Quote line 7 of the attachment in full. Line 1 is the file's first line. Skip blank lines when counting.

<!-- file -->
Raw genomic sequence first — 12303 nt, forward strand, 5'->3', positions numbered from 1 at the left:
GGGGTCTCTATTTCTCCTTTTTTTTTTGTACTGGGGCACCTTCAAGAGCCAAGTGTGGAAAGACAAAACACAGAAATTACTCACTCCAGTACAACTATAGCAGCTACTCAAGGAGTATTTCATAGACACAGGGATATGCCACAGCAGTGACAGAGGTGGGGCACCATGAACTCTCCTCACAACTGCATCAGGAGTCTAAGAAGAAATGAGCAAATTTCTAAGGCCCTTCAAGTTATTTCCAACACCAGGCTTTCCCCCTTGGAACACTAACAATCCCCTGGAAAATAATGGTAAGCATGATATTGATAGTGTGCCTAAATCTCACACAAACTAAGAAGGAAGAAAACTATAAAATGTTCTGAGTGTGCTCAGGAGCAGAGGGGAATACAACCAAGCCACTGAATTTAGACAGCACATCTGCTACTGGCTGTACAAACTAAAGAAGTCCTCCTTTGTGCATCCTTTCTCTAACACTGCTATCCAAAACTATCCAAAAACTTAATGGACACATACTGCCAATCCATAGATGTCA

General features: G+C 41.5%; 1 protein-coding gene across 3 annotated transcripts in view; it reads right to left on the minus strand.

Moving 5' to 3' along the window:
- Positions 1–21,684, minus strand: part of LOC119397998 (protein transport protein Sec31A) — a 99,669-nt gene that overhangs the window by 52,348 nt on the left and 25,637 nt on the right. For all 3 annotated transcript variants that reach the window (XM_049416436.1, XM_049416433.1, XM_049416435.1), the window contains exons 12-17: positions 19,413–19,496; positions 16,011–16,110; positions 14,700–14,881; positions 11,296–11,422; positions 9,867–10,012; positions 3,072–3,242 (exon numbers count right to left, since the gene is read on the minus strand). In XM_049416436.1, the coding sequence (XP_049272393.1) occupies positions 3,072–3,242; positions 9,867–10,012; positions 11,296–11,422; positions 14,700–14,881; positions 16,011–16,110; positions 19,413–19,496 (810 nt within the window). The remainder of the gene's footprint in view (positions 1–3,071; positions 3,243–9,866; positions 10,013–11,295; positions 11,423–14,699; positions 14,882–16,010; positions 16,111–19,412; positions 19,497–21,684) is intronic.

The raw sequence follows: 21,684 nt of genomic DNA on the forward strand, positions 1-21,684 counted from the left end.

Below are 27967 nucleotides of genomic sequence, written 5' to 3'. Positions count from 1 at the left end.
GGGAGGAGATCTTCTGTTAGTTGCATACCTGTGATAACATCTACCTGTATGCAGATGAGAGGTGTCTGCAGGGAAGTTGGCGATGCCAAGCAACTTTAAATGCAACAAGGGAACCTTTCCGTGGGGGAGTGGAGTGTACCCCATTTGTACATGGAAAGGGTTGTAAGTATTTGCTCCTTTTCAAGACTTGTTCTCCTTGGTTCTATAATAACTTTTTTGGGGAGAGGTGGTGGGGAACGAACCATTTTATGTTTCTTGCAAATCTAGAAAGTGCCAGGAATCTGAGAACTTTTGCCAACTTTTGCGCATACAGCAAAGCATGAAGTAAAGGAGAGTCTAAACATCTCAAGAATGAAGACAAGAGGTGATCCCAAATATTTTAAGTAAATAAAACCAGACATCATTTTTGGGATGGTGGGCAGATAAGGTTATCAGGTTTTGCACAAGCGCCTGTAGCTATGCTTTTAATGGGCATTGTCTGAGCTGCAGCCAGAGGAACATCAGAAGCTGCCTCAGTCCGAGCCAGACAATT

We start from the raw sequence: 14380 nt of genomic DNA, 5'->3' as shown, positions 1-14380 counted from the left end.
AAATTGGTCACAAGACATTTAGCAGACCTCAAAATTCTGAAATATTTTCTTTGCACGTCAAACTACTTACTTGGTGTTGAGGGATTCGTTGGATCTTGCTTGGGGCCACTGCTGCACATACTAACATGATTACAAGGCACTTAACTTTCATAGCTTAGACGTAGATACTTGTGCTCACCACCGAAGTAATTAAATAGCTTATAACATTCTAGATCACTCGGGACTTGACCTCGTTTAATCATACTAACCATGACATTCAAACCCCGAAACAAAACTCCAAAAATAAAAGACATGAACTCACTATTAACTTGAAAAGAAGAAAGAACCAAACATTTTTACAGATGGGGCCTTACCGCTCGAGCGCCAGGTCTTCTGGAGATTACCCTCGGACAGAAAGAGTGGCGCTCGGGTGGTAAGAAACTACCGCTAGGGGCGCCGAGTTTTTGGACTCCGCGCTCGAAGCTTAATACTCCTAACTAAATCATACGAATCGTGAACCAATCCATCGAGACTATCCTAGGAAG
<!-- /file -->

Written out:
Below are 27967 nucleotides of genomic sequence, written 5' to 3'. Positions count from 1 at the left end.